3 an English -- okay.

4 JUDGE BONOMY: We'll have our break at this stage.

5 Doctor, we have to break at this time each day and we break for

6 about 20 minutes or so. While we have this break, you need to leave the

7 courtroom. So could you go with the usher and he will show you where to

8 wait and we'll see you in about 20 minutes' time.

9 THE WITNESS: [Interpretation] Very well. Thank you.

10 JUDGE BONOMY: We will resume at 10 past 4.00.

11 --- Recess taken at 3.48 p.m.

12 --- On resuming at 4.10 p.m.

13 JUDGE BONOMY: Ms. Kravetz.

14 MS. KRAVETZ: Yes. Could we have page 3 of the -- this exhibit up

15 on e-court.

16 Q. Ms. Tomasevic, you have a section called "Conclusions" in front of

17 you, on the screen in front of you.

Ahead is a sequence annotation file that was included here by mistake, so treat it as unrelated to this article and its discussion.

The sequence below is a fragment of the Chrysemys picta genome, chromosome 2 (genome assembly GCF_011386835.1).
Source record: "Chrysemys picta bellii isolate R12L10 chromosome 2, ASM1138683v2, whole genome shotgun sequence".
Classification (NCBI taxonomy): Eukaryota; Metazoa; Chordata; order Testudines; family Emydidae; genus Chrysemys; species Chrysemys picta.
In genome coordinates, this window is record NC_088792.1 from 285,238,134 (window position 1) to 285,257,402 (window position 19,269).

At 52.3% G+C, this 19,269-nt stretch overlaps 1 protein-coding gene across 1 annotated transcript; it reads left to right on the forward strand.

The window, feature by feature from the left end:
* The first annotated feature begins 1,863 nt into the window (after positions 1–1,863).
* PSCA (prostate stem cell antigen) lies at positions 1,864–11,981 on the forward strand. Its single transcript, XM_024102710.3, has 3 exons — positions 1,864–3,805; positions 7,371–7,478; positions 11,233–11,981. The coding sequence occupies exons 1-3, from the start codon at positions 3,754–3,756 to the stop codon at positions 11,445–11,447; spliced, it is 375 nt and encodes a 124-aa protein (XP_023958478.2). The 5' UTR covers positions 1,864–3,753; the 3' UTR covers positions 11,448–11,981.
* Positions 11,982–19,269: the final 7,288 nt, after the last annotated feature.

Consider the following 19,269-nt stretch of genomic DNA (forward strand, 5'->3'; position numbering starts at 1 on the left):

18 Could we zoom in on that, please. Thank you.

19 Ms. Tomasevic, in this section under the heading "Conclusion," you

20 state that the corpse -- that in this case the corpse that you examined

21 was in an advanced state of putrefaction and that the time and cause of

22 death could not be determined with reliability, but it was possible to

23 confirm the wounds.

24 And in the second paragraph you say that the wounds on the corpse

25 were to the trunk probably inflicted by projectiles from -- it says in the

Page 7032

1 English "side-arms." I believe this is a typo; it should say "fire-arms."

2 Ms. Tomasevic, from what you could observe on these bodies, were

3 most of the bodies have this type of injuries that you assumed were from

4 fire-arms, or is this case that we're looking at now an exception?

5 A. No. The bodies or, rather, the people were probably killed by

6 projectiles fired from fire-arms, as far as I can recall. With one corpse

7 we had a blunt injury, whereas all the others were probably killed by

8 fire-arms.

9 Q. Now, based on your observations did most of these -- were most of

10 these bodies dressed in civilian clothes or did you also find bodies